UD mechanical engineering students win national design competition
UD award winners, from left, Brad Miller, Chris Uthgenannt, Raquel Ciappi, and Stephen Petfield.
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10 a.m., Sept. 23, 2009----A team of mechanical engineering students from the University of Delaware, all members of the class of 2009, recently placed second in a national competition for their design of a new protective curtain system for agricultural disc mowers. Case New Holland America (CNH) was the industrial sponsor and customer for the senior design project.

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The team included Bradley Miller and Stephen Petfield, both participants in UD's Honors Program, as well as Raquel Ciappi and Christopher Uthgenannt. The students documented their work in a paper and presented it at the American Society of Mechanical Engineers 2009 International Design Engineering Technical Conference, held in San Diego, Calif., from Aug. 30 to Sept. 2. The paper has been published in the conference proceedings.

“The competition was a good way for us to represent the engineering college at UD while also having the opportunity to meet students and professionals from all over the country in the mechanical engineering field,” says Ciappi, who is currently working for Survice, a government contractor in Aberdeen, Md.

“The entire process was a learning experience for all of us,” says Uthgenannt, now with Boeing's Manufacturing, Research and Development Group. “I personally learned a lot while drafting and finalizing my first technical paper, which reflected months of work conducted by me and my fellow teammates.”

For their project, the students were presented with a problem -- the “curtain” on CNH's disc mower, designed to protect the operator and bystanders from objects thrown out as the high-speed discs turn, had a tendency to push down on the crops as the machine traversed the field, leaving uncut material. To alleviate this problem, some customers had to begun to use the mower with the hood and curtain in the upright position, thereby negating the safety features of the device. As described in the paper, the students designed a new mounting system to solve the problem and produced a full-scale prototype.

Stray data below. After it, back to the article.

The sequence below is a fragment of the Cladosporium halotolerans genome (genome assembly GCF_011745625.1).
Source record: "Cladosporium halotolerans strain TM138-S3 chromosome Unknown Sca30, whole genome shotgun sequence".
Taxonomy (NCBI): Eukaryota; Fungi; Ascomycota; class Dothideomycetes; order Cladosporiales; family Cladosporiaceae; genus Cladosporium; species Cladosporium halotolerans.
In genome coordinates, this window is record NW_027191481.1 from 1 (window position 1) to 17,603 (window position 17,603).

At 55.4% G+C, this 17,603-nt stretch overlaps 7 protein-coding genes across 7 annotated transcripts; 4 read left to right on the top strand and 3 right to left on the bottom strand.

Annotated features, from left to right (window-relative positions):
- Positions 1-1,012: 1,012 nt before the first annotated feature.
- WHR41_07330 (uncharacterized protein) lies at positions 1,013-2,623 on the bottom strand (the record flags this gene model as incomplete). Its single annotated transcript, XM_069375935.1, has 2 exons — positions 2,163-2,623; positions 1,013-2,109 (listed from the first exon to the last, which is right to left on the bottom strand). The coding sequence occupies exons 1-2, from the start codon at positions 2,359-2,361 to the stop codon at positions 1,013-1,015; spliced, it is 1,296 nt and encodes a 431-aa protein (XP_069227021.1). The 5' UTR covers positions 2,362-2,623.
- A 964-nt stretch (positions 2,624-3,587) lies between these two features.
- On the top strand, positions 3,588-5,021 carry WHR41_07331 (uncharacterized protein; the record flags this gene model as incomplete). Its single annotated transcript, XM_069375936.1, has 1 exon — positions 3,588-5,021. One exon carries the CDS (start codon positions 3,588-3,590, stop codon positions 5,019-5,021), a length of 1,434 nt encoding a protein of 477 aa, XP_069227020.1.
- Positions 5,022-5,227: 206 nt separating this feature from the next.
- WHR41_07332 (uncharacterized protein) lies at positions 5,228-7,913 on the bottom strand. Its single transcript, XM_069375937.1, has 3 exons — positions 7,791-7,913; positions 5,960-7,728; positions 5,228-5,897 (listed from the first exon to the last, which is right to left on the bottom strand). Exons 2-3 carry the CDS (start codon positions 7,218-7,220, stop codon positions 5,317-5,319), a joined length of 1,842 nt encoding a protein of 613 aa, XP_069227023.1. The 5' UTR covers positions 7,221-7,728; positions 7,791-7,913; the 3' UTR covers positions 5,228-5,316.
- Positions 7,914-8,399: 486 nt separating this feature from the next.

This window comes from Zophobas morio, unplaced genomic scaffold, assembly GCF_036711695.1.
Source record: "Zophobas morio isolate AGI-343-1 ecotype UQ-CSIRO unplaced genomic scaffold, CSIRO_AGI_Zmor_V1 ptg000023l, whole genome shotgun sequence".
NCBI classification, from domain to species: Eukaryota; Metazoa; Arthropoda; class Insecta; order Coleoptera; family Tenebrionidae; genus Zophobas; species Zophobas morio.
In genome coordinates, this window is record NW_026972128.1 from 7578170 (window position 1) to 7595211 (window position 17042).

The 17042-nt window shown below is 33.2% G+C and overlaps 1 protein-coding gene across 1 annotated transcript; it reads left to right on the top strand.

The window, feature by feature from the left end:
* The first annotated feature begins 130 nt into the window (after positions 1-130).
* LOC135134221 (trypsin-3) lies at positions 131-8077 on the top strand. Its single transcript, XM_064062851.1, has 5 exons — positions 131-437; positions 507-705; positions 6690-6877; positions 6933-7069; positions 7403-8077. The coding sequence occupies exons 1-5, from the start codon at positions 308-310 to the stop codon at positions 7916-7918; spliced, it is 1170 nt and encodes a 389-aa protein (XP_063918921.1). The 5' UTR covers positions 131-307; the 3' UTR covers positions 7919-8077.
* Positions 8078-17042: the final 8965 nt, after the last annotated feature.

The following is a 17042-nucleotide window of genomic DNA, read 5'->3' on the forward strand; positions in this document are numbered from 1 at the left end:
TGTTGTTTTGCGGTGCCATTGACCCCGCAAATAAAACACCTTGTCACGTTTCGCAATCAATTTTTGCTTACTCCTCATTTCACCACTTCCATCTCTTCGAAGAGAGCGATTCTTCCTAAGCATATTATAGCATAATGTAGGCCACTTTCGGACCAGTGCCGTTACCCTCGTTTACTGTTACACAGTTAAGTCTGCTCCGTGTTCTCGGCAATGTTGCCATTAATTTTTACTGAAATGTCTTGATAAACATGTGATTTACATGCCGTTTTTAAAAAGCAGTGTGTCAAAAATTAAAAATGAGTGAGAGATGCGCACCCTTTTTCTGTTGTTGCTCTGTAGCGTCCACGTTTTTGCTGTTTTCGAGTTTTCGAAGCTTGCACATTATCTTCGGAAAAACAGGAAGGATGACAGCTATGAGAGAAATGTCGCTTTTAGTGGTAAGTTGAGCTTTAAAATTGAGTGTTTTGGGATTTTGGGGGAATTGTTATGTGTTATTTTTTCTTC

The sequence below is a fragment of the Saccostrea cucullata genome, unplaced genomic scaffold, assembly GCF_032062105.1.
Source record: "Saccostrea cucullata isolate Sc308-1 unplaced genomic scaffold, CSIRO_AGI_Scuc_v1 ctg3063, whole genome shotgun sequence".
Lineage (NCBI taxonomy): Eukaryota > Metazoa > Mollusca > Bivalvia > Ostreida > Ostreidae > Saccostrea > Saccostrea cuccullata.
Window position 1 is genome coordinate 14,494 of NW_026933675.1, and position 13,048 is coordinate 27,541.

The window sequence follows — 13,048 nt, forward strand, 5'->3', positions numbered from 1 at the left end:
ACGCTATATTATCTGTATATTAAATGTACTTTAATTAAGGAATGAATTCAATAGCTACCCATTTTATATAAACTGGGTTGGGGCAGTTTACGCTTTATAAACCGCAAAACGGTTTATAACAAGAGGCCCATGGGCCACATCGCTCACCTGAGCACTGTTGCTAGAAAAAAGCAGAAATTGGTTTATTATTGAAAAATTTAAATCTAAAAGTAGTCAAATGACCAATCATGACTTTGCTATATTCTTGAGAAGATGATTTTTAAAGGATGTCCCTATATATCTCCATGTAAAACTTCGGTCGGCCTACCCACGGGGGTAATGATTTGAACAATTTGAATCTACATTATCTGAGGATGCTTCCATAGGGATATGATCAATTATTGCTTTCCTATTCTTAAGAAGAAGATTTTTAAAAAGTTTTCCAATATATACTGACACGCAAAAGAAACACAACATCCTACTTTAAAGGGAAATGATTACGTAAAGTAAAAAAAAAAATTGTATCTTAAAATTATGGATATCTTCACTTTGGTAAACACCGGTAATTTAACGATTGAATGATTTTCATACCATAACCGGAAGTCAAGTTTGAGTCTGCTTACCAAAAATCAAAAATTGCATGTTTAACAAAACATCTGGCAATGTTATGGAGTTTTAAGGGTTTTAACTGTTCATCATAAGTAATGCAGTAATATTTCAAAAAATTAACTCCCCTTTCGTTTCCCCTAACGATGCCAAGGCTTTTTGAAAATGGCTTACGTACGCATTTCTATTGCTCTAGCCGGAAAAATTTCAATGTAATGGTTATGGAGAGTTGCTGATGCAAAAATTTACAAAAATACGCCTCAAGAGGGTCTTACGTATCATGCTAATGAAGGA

“This group was one of the best senior design teams I've ever worked with,” says their adviser, James Glancey, associate professor in the departments of bioresources engineering and mechanical engineering at UD. “The work they did was among the most thorough I've seen from a student team -- they really deserve this national recognition.”

“Like other University of Delaware ME senior design teams we've supported in the past, this group thoroughly analyzed the problem and met the challenges it posed with enthusiasm in developing a working solution,” says CNH's Kevin Smith.

Another UD student project received honorable mention, or fourth place, in the competition. Kristen Domboski documented the work of her senior design team, which also included Andrea Liem, Raymond McCauley, and Mike Morton, in a paper and presented it at the conference.

Domboski's paper described work carried out for Survice to improve the company's vector metrology bar, which provides 3-D modeling of defects in composite aircraft structures. Michael Keefe, associate professor of mechanical engineering, served as adviser to the Survice project.

With financial support provided by the Department of Mechanical Engineering, all five of the students attended the conference with Glancey.

The four members of the CNH team, which tied for second place with a group from Carnegie-Mellon University, will share the $2,500 prize, while Domboski will receive a $500 award for fourth place.

“I'm delighted that our students did so well at this national competition,” says Anette Karlsson, chairperson of the Department of Mechanical Engineering. “They got great experience in the process of writing refereed conference papers and presenting their work at the meeting.”

“It was an honor just for them to be invited to present at the conference,” she adds. “Their papers were selected on the basis of a competitive process.”

And the new mower design? “While the students' results haven't been introduced on any current products, we're using what we learned from their work to help in future mower designs,” Smith says.

Article by Diane Kukich